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Vocabulary The ABC’s of it All…

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1 Vocabulary The ABC’s of it All…
Lillian Henderson, MSP, CCC-SLP, LSLS Cert. AVT Erin Thompson, MS, CCC-SLP, LSLS Cert. AVT

2 What we’re going to talk about today:
Vocabulary: What is it? How do kids learn vocabulary? Impact of Hearing Loss on vocabulary development Why is it important? Vocabulary Development How to Teach Vocabulary The vocabulary hierarchy Practice! Strategies: Different strategies for different stages of development Selecting Vocabulary: Where to find it? What to pick!

3 Vo-cab-u-lary (noun) : a sum or stock of words employed by a language, group, individual, or work or in a field of knowledge The meaning of words, or symbolic language, but it becomes confusing in English because one word can have several meanings, as for example, the word “fly.” Educational Audiology For The Limited-Hearing Infant and Preschooler (pg. 169)

4 How Do Children with Normal Hearing Learn Vocabulary?
Babies learn words by listening to their caregivers. Research that was conducted by Parents Report showed that children learn words faster by hearing more words consistently. – Richard Laliberte

5 The Word Gap in Hearing Children
Hart and Risley,(1995) found a vocabulary gap at the age of three, based on parents’ socioeconomic status. Children of Professional families used 1100 words Children of Working class families used 650 words Children of Welfare families used 400 words Children from high socioeconomic status had 16 times more language stimulation than children from lower status families. Children from lower socieoeconomic homes have heard 32 Million words less than their peers from homes with ‘professional parents’ when they start kindergarten (Hart and Risley, Meaningful Differences in the Everyday Experience of Young American Children) 83% of words used in normal conversation with a child come from the most commonly used thousand words. (Hayes & Ahrens, 1988). So you have to read aloud for further vocabulary growth past those 1000 5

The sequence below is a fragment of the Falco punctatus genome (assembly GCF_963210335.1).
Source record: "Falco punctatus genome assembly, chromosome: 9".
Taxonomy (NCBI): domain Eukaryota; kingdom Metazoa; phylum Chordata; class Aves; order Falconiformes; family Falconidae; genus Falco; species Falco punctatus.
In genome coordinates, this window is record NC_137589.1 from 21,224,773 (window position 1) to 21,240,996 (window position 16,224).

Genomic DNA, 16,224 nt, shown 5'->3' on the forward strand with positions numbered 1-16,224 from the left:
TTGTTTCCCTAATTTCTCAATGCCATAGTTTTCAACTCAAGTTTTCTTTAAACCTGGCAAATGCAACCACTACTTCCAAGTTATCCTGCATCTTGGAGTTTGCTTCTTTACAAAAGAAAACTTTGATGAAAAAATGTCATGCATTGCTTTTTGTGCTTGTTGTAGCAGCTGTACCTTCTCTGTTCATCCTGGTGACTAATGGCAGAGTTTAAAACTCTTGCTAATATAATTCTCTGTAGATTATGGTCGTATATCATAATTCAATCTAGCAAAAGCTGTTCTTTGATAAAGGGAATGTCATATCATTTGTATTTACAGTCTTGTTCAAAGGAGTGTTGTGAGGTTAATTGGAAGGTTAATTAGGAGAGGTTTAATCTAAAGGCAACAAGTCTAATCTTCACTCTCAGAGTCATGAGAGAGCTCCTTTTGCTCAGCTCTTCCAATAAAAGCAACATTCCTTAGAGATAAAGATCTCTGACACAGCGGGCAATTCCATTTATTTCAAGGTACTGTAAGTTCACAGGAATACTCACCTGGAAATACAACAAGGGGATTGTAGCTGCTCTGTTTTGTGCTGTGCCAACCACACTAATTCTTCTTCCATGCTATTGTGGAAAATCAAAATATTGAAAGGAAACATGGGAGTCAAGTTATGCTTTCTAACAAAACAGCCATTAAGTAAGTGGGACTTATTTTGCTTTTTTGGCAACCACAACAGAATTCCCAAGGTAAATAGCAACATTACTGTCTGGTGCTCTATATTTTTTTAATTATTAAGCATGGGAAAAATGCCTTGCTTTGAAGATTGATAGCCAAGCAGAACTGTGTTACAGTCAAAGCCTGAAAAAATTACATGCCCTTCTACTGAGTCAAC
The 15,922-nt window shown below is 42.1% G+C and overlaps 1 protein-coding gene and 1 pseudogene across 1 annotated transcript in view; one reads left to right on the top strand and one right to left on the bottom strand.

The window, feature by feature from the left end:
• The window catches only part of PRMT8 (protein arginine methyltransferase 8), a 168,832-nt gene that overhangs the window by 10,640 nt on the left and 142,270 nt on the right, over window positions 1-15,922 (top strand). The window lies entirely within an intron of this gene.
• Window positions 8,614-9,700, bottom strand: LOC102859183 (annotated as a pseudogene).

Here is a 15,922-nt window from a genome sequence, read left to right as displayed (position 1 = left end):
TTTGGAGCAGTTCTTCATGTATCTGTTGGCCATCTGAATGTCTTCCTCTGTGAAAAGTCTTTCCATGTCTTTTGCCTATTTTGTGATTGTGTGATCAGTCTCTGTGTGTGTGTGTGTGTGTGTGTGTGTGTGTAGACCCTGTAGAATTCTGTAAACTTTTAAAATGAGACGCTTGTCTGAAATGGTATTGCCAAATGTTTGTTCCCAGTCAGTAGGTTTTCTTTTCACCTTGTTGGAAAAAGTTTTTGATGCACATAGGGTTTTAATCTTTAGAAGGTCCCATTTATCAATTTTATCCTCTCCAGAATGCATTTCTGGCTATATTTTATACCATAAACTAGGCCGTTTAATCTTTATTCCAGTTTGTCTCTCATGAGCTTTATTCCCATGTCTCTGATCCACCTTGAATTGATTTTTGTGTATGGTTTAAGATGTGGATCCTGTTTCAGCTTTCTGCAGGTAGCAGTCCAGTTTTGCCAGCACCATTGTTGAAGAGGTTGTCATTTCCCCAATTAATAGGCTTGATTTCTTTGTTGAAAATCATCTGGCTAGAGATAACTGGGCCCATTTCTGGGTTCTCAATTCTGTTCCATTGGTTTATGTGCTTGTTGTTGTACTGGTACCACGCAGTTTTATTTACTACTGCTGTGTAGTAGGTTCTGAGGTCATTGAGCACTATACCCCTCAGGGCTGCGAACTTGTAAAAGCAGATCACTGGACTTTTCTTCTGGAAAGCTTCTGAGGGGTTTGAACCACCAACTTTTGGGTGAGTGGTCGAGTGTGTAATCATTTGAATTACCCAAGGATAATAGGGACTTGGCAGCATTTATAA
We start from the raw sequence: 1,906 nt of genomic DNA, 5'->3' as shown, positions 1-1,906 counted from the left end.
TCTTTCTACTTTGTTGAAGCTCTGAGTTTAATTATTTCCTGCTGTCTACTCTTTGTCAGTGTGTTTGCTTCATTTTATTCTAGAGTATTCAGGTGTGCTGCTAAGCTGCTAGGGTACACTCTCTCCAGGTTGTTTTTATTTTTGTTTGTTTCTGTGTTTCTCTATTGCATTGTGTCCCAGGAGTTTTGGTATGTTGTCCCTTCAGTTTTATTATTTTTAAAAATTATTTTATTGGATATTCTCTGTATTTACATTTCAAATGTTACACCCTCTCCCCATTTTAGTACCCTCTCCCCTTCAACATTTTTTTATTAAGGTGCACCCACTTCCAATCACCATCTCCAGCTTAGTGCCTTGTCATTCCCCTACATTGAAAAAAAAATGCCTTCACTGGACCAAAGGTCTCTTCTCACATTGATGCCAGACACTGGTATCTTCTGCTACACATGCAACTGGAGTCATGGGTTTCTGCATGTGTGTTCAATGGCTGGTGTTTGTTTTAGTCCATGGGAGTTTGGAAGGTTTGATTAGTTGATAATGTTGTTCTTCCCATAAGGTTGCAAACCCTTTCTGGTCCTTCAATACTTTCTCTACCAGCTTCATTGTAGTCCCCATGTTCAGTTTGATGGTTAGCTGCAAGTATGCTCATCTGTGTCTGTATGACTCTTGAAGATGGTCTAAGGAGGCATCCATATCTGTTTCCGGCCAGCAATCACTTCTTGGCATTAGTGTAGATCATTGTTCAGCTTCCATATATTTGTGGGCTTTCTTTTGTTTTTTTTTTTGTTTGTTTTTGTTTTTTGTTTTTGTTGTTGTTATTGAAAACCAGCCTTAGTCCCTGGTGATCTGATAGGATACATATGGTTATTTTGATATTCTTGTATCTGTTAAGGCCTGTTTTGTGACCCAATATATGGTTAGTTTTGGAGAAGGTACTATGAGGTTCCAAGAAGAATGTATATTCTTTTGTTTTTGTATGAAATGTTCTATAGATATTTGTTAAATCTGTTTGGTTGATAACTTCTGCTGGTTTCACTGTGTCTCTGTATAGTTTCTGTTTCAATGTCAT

6 What Happens In Kindergarten?
Scarborough (2001) showed convincing evidence that children who enter kindergarten with weak language (vocabulary) skills are likely to encounter difficulty in learning to read. Vocabulary gap no longer widened (Farcus, 2001). Vocabulary gap wasn’t narrowing (Farcus, 2001). Beck (2002) & Juel (2003) Said that not enough was being done in the schools to close this gap.

7 Why Is Vocabulary SO Important?
“To read a book with ease, a child should be able to read about 19 out of 20 words on a page correctly. If not, the book is probably too difficult.” Shaywitz (2003)

8 Why Is Vocabulary SO Important?
Reading is a poor means of acquiring initial language skills. To learn a significant amount of language through reading, children must already have basic visual word recognition skills, a good vocabulary, an awareness of syntactic skills, understanding of the semantic properties of words and sentences, and extensive experience of the world around them. Only if such skills are present can children search a text for it’s meaning.” Ling, Foundations of Spoken Language for the Hearing Impaired

9 Why Is Vocabulary SO Important?
The child with severely delayed language and vocabulary is not ready to read. “Because one must know and be able to use the language that is to be read, the best way to work with such a child is to concentrate on his/her acquisition of lang. & vocabulary.” (L. Robertson, 2000) “Low oral vocabulary and poorer overall language skills begin to exact a heavy toll on reading achievement by grade 3 when text demands increase.” (Storch & Whitehurst, 2002) HOLD UP – Read Aloud Handbook!!!! Okay…we said earlier that children with hearing loss typically have to be TAUGHT vocabulary. How do we do that??? We know now what to teach…but how to do we teach it? 9

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11 Vocabulary Development
Expressive 12-18 mo. 18-24 mo. 2-3 yrs. 3-4 yrs. 5-6 yrs To go on to higher education, kids need to know 100,000 words! Owens, R.E. (1992). Language Development: An Introduction, 3rd edition. New York: MacMillian. What should kids have? 12-18: 1-20 NOTES: connection b/t syntax and semantics – The consensus is that children learn words per year during elementary grades due to the rapid rate of which vocabulary is growing and the need for repetitions in order to learn the word. Researchers have concluded that most vocabulary is acquired through wide and frequent reading. Children learn words per year during elementary grades. Researchers have concluded that most vocabulary at this age is acquired through wide and frequent READING! - Nagy & Scott, 2000

12 Bricks to Build Your House!
Age: Vocabulary: Syntax: 12 months 1st word emerges one word 18 months 50 words Maybe 2 word combos 2 years 300 words Average 2 word phrases 3 years words Average 3-4 word sent. 4 years 1500 words *Average 4-5 word sent. 5 years 2500 words Average 5-8 word sent. * Children are now using grammatically correct sentences, words are not being omitted.